Employees of one of China’s biggest securities firms and one current and one former employee of its market regulator are under investigation on suspicion of illegal stock trading, state media reported Wednesday, amid the collapse of a stock price boom.
Three other brokerages announced they are under investigation for possible violations of rules on confirming the identities of customers.
China’s main stock market index has fallen more than 40% since early June. On Wednesday, it fell another 1.2%, following declines of 8.5% on Monday and 7.6% on Tuesday.
Authorities have accused securities firms of manipulating prices, suggesting the ruling Communist Party might be trying to deflect blame for the collapse, which angered small investors.
Eight employees of state-owned Citic Securities Ltd., including one surnamed Xu, are suspected of “illegal securities trading,” the Xinhua News Agency said. It gave no other details, but a leading Chinese business magazine, Caixin, reported on its website that Xu was the firm’s managing director, Xu Gang.
The police ministry announced on July 12 that investigators had found “evidence to suspect that individual trading companies are illegally manipulating securities and futures exchanges.” It gave no details of which firms were targeted.
The market benchmark soared more than 150% beginning late last year before hitting a June 12 peak and plunging. The downturn triggered complaints politically favored insiders profited at the expense of small investors. Beijing responded by barring large shareholders from selling and ordering executives to buy back any recently sold stock in their own companies.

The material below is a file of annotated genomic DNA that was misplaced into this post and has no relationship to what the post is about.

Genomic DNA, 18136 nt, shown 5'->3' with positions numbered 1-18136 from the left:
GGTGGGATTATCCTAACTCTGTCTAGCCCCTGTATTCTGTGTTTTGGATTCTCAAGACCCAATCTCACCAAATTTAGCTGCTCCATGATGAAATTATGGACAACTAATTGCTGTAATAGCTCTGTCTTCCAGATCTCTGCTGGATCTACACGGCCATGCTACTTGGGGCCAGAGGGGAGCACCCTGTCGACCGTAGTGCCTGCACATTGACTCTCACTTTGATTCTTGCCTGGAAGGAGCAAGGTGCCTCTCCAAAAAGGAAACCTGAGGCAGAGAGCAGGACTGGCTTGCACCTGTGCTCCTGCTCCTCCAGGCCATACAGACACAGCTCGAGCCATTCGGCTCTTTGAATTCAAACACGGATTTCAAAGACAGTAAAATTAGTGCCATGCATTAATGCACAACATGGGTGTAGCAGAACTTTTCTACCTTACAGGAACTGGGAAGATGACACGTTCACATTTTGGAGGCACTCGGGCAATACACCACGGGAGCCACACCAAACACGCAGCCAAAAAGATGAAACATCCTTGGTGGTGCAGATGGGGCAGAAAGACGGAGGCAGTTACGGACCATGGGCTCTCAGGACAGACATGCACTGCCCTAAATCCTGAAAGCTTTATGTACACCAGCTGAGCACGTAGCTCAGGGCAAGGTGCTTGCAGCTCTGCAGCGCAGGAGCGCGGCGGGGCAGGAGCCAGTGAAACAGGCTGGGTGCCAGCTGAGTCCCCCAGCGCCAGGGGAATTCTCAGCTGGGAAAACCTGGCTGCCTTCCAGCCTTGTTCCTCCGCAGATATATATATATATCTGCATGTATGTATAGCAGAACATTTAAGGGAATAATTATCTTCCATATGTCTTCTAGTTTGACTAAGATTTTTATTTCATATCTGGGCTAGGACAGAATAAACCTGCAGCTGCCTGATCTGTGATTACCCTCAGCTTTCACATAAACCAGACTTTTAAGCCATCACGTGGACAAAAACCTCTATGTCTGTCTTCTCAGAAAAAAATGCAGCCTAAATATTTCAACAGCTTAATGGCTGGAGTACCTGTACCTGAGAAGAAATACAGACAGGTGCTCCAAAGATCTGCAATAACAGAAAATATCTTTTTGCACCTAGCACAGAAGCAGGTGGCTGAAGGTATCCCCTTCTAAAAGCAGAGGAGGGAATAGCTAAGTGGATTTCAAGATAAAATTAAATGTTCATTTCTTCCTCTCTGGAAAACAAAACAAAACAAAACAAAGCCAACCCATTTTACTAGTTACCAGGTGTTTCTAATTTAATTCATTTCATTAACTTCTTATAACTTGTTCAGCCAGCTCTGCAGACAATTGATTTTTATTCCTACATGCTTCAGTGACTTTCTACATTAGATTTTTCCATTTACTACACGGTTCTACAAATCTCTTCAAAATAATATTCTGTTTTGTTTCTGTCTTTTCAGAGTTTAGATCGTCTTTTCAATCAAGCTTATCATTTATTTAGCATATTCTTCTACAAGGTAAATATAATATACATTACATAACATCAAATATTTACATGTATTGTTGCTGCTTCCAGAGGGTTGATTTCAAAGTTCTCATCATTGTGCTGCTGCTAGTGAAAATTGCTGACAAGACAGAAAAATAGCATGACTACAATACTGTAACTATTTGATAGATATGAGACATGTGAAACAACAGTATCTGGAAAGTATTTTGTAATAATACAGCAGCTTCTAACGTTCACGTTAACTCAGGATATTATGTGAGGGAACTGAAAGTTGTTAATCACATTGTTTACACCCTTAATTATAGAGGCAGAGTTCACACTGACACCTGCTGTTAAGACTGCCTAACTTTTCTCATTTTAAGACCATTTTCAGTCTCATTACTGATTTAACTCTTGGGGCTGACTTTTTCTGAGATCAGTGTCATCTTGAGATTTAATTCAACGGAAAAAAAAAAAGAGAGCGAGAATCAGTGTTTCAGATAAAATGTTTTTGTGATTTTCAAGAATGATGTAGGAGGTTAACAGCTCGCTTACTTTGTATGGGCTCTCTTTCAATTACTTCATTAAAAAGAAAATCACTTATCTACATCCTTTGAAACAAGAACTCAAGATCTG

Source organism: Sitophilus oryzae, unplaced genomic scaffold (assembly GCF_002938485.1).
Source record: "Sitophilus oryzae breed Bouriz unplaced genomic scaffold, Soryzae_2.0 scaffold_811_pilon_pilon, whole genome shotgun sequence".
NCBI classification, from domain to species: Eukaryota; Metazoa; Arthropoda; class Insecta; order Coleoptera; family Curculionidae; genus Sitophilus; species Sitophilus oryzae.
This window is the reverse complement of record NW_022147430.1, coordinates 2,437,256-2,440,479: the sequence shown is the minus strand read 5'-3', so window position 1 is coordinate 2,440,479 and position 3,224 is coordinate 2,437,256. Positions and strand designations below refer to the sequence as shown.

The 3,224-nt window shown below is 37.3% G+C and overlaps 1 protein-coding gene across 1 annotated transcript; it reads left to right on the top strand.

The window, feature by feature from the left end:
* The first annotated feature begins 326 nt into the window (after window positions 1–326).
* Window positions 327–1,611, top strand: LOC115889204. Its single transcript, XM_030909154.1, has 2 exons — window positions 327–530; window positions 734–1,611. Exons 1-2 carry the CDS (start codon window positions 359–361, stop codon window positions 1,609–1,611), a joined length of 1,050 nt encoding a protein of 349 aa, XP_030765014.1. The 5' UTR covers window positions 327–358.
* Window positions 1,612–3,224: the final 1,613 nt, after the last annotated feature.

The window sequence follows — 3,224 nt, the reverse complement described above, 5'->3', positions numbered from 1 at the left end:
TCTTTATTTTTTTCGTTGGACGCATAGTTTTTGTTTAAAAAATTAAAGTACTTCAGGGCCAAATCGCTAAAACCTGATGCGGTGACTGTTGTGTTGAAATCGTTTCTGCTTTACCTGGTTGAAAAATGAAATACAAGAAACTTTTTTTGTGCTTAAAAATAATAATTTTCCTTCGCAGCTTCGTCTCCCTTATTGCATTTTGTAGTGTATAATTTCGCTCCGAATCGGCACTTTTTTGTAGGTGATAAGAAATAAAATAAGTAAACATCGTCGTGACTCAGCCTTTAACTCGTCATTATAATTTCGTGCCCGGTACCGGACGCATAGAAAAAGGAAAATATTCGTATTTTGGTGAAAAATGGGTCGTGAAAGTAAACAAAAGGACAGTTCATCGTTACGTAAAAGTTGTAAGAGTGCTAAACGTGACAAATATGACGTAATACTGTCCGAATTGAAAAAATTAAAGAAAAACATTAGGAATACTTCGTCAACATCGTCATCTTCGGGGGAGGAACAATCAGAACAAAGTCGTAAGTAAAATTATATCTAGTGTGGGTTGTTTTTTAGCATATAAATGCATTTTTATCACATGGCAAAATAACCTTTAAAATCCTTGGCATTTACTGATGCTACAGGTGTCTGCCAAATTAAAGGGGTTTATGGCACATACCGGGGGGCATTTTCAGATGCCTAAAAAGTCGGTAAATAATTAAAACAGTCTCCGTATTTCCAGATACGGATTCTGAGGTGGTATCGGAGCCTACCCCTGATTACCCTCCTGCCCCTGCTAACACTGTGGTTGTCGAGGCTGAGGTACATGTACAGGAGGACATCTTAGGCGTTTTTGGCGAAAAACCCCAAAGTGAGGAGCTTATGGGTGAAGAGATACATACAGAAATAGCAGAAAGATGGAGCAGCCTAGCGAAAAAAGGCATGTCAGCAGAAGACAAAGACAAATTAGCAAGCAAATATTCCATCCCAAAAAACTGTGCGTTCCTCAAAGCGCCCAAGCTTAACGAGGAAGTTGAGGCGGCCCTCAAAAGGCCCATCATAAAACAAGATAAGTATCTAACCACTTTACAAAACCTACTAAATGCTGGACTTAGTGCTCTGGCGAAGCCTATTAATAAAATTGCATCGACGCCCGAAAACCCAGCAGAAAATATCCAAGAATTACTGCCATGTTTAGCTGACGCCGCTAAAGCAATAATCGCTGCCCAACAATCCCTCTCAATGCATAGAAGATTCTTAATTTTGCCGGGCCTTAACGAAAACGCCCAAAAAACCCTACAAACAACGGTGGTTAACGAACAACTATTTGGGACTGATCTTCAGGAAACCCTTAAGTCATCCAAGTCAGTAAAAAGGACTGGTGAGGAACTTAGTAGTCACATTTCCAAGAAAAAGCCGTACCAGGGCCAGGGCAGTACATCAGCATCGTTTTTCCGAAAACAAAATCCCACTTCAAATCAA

In a statement through the Hong Kong Stock Exchange, Citic Securities said it had received no notice of an investigation.
Phone calls to Citic Securities’ headquarters in Beijing weren’t answered.
The firm is part of Citic Group, the Cabinet’s main holding company. It is best known abroad for its 2012 purchase of Hong Kong-based brokerage CLSA Asia-Pacific Markets from France’s Credit Agricole for $1.25 billion in the first major foreign acquisition by a Chinese broker.
Meanwhile, a staff member from the China Securities Regulatory Commission surnamed Liu and a former staff member are suspected of “insider trading and forging official documents and seals,” Xinhua said. It gave no other details.
A journalist surnamed Wang and several other people also are suspected of fabricating and spreading fake securities and futures trading information, the agency said.
It gave no indication whether the cases were connected.
Separately, three brokerages said they were under investigation for possible violation of “know your customer” rules. GF Securities, Haitong Securities, and HTSC made their announcements through the Hong Kong Stock Exchange.
In July, the securities regulator accused brokerages of improperly allowing customers to trade without giving their real names or to subdivide accounts to allow others to use them to trade. It ordered brokers to end the practice and to sever ties with unlicensed companies that lend money to finance trading.
AP Business Writer Kelvin Chan in Hong Kong contributed.